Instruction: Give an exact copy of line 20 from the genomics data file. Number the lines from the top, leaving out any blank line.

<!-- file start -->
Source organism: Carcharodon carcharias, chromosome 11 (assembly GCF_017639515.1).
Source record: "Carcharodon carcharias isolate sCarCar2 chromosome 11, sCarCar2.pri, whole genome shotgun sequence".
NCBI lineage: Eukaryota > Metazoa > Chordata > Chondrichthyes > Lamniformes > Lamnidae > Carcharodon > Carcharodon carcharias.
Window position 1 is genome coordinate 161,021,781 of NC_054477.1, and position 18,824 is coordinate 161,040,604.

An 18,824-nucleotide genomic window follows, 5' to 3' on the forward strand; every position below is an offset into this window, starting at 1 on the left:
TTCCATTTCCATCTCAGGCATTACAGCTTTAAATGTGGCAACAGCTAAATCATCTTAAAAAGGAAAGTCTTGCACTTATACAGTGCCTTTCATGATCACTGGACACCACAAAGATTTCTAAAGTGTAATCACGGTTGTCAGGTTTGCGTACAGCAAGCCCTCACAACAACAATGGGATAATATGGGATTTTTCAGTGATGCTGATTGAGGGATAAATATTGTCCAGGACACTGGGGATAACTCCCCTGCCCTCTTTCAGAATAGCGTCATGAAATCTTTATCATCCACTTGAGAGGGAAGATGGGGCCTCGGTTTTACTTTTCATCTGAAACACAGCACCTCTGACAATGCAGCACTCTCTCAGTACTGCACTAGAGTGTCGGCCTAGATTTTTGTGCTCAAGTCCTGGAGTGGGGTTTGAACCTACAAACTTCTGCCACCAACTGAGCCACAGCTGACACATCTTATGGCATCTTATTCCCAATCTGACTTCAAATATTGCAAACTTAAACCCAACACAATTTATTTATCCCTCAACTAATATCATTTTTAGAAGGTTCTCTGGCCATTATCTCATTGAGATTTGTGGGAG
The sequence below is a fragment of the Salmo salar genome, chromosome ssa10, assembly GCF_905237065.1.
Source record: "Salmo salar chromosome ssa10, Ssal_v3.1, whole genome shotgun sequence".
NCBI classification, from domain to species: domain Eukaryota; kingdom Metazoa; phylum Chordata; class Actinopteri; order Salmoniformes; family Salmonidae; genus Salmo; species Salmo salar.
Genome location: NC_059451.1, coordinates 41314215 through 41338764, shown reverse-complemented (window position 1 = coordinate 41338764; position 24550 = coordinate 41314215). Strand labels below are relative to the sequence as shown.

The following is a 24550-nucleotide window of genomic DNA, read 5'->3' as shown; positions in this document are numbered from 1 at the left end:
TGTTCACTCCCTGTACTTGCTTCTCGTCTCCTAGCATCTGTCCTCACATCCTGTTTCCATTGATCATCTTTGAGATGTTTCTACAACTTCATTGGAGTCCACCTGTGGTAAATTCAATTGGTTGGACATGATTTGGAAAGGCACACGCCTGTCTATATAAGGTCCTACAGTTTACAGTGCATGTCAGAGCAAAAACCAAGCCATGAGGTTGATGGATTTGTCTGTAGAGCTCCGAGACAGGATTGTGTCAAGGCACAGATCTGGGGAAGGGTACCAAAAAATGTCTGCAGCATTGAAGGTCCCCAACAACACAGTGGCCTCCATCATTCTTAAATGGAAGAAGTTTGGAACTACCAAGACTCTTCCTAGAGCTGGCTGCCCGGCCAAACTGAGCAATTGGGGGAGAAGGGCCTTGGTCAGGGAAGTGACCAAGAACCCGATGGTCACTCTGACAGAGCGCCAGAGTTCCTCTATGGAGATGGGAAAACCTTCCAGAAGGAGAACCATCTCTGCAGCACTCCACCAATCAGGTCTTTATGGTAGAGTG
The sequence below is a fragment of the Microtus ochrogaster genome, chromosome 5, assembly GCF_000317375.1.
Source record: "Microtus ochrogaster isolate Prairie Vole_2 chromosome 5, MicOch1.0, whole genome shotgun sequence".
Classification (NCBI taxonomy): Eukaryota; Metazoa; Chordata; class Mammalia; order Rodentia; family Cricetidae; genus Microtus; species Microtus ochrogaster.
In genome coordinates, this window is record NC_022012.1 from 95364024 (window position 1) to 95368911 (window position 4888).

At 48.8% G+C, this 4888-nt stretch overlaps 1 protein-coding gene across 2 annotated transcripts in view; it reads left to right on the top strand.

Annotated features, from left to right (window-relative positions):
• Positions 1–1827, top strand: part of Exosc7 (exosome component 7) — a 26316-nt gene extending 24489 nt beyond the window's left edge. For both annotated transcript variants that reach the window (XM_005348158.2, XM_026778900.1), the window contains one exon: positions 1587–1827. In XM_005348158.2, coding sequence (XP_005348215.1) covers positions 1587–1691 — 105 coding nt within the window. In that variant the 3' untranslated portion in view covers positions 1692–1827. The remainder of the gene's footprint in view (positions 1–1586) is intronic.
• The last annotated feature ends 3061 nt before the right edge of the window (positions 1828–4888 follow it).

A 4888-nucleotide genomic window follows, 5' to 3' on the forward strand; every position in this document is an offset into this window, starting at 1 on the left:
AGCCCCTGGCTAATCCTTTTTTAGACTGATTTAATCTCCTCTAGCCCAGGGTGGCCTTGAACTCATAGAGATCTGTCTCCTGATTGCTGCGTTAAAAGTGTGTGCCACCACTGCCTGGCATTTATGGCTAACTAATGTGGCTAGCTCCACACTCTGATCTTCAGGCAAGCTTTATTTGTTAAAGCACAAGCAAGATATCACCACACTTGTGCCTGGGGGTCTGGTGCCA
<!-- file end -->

• The last annotated feature ends 3061 nt before the right edge of the window (positions 1828–4888 follow it).